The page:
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The influence of host HLA on antiretroviral drug resistance mutation in HIV-1

Moore, C., John, M., James, I. and Mallal, S. (2002) The influence of host HLA on antiretroviral drug resistance mutation in HIV-1. In: 9th Conference on Retroviruses and Opportunistic Infections, 24 - 28 February 2002, Seattle, U.S.A.

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    Abstract

    Background: Antiretroviral treatment (ART) to induced mutations in HIV-1 reverse transcriptase (RT) and protease that allow viral escape from drug suppression are well characterised. Similarly, host CTL responses select viral variants that can escape CTL responses. We have shown in a large population study, that CTL escape mutations are evident as HLA allele-specific mutations. We examined the hypothesis that selection pressures of both host HLA-restricted CTL responses and ART interact at specific sites, causing variable susceptibility to drug resistance mutation between HLA-diverse individuals.

    Methods: 492 subjects with antiretroviral drug exposure, HLA-A and -B typing, pre- and post-ART RT(20-228) and protease(1-99) sequences over 2303 patient-years were studied. Multivariate logistic regression models were used to analyse associations between the development of ART-resistance mutations (as the outcomes) and ART (as covariates). We then analysed the effects of HLA alleles in these models.

    Results: Associations between ZDV, 3TC, ddI, ddC, ABC, NVP, EFV, IDV, RTV, SQV, NFV, and one or more of their corresponding, known primary and secondary drug resistance mutations were demonstrable using this population-based approach (e.g. M184V in RT, was associated with use of 3TC(OR=69, p<0.001) and L90M in protease was associated with use of NFV [OR=3.1, p=0.003]). At other sites (46 RT and 12 protease residues) drug exposures decreased risk of mutation. In models incorporating HLA alleles, there were 57 residues in RT and 33 in protease at which mutation was associated with specific HLA-A and -B alleles (p<0.05). Like drug resistance mutations, HLA-specific mutations (putative CTL escape mutations) were site-specific, associated with stereotypic amino acid substitutions and secondary mutations. At 8 RT and 7 protease drug mutation sites, we detected HLA associations independently increasing or decreasing the risk of mutation (e.g., T215Y in RT was associated with ZDV [OR=3.7, p<0.001] and HLA-B7 [OR=2.3, p=0.007], but was less likely in those with HLA-B13 [OR=0.2, p=0.03]). In protease, V82A/T/F was associated with IDV (OR=4.3, p<0.001) and HLA-A2 (OR=5.4, p=0.002).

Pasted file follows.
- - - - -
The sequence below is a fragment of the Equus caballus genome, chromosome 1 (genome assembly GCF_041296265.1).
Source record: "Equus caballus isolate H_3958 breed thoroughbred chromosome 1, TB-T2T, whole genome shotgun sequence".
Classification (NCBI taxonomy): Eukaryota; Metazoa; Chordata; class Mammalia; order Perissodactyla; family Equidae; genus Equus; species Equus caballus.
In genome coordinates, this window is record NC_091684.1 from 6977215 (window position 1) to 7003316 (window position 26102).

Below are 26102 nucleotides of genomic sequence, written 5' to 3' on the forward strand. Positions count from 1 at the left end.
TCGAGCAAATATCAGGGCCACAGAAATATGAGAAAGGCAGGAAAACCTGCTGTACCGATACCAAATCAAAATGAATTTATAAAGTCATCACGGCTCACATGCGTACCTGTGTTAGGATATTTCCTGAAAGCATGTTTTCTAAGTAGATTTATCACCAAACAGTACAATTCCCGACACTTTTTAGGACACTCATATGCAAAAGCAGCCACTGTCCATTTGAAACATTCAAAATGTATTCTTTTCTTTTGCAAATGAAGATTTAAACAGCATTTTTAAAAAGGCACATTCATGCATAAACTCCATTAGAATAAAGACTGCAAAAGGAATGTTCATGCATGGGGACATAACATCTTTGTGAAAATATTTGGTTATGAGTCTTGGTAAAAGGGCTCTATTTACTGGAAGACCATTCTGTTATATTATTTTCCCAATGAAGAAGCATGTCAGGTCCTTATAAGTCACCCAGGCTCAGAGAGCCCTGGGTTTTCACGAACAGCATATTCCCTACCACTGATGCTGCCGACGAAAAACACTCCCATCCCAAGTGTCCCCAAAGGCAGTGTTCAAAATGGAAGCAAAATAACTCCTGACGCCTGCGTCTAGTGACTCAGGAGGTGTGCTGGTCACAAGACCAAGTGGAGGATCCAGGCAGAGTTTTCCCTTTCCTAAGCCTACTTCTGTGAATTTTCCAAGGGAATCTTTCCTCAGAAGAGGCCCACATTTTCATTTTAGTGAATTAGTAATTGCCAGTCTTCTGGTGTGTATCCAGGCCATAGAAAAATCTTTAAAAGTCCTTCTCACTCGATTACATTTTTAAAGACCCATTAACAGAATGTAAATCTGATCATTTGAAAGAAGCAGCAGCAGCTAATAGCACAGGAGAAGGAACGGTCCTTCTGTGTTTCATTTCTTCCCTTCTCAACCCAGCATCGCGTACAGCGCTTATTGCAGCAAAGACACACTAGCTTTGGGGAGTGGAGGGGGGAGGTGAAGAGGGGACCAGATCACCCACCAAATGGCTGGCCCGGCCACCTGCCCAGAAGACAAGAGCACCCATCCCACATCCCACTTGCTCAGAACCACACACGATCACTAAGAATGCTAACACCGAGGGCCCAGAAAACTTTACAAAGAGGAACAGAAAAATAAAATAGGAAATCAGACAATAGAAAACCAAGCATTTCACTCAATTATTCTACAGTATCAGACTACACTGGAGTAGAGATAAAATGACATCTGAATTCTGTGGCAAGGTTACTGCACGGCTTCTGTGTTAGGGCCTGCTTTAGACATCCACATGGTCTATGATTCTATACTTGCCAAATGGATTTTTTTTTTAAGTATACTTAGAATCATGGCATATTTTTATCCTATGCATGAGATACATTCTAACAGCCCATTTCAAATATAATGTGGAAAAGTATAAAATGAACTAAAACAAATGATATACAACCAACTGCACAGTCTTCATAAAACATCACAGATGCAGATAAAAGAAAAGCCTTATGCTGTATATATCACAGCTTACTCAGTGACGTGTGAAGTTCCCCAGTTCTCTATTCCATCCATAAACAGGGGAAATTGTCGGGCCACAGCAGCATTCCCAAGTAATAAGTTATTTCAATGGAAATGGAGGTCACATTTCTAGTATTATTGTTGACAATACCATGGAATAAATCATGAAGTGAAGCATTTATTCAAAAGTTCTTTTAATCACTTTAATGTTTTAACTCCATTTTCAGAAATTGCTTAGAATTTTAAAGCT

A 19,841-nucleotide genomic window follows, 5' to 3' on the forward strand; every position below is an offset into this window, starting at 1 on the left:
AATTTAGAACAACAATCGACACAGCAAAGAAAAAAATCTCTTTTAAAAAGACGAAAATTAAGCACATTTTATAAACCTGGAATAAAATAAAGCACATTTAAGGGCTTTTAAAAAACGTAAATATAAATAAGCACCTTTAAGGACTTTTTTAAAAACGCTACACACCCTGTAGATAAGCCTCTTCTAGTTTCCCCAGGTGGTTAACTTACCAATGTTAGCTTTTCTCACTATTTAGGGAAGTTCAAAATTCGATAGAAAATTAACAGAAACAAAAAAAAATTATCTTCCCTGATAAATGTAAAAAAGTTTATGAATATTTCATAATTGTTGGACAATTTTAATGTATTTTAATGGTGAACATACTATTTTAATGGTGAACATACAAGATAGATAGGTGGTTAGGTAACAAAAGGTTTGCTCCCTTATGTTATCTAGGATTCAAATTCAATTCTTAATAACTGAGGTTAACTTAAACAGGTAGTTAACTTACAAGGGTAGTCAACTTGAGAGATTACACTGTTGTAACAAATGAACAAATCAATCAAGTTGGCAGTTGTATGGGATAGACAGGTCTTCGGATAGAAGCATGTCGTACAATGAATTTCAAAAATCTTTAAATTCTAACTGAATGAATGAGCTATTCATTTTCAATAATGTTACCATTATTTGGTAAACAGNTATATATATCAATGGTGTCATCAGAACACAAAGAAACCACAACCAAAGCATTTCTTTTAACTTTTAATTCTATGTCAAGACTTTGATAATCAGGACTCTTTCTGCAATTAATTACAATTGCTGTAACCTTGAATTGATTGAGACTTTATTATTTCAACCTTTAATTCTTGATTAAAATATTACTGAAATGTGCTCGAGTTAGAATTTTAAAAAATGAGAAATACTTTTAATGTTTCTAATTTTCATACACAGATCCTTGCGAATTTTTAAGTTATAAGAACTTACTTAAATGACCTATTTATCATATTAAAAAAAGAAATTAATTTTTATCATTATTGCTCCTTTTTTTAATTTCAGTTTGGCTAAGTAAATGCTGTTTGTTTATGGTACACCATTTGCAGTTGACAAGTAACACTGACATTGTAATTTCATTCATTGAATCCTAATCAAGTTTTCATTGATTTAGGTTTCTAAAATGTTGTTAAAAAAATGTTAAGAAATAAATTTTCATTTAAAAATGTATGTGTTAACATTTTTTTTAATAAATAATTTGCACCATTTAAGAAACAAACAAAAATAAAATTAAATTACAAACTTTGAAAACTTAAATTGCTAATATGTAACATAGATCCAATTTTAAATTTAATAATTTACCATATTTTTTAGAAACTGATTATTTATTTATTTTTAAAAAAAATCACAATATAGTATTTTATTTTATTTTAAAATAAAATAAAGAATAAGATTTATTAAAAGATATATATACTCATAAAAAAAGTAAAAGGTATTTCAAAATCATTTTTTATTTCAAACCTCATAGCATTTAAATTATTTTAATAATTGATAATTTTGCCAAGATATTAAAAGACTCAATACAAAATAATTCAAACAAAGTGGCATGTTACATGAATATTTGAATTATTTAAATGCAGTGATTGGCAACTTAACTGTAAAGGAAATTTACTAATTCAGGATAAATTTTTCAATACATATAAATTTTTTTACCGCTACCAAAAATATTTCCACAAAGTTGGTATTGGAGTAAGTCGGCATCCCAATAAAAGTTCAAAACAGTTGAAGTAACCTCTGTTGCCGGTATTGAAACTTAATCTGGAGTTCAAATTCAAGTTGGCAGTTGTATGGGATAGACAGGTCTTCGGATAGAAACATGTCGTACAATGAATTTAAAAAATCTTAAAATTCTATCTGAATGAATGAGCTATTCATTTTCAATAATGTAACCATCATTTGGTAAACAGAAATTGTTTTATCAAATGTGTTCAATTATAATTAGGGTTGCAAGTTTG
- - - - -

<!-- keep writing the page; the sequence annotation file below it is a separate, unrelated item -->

Conclusions: Knowledge of characteristic HLA-specific effects on viral sequence, including on drug resistance mutations may help explain variable susceptibility to drug resistance and be useful for individualisation of HIV therapy.

    Publication Type: Conference Item
    Murdoch Affiliation: Centre for Clinical Immunology and Biomedical Statistics
    Conference Website: http://retroconference.org/2002/
    URI: http://researchrepository.murdoch.edu.au/id/eprint/15414
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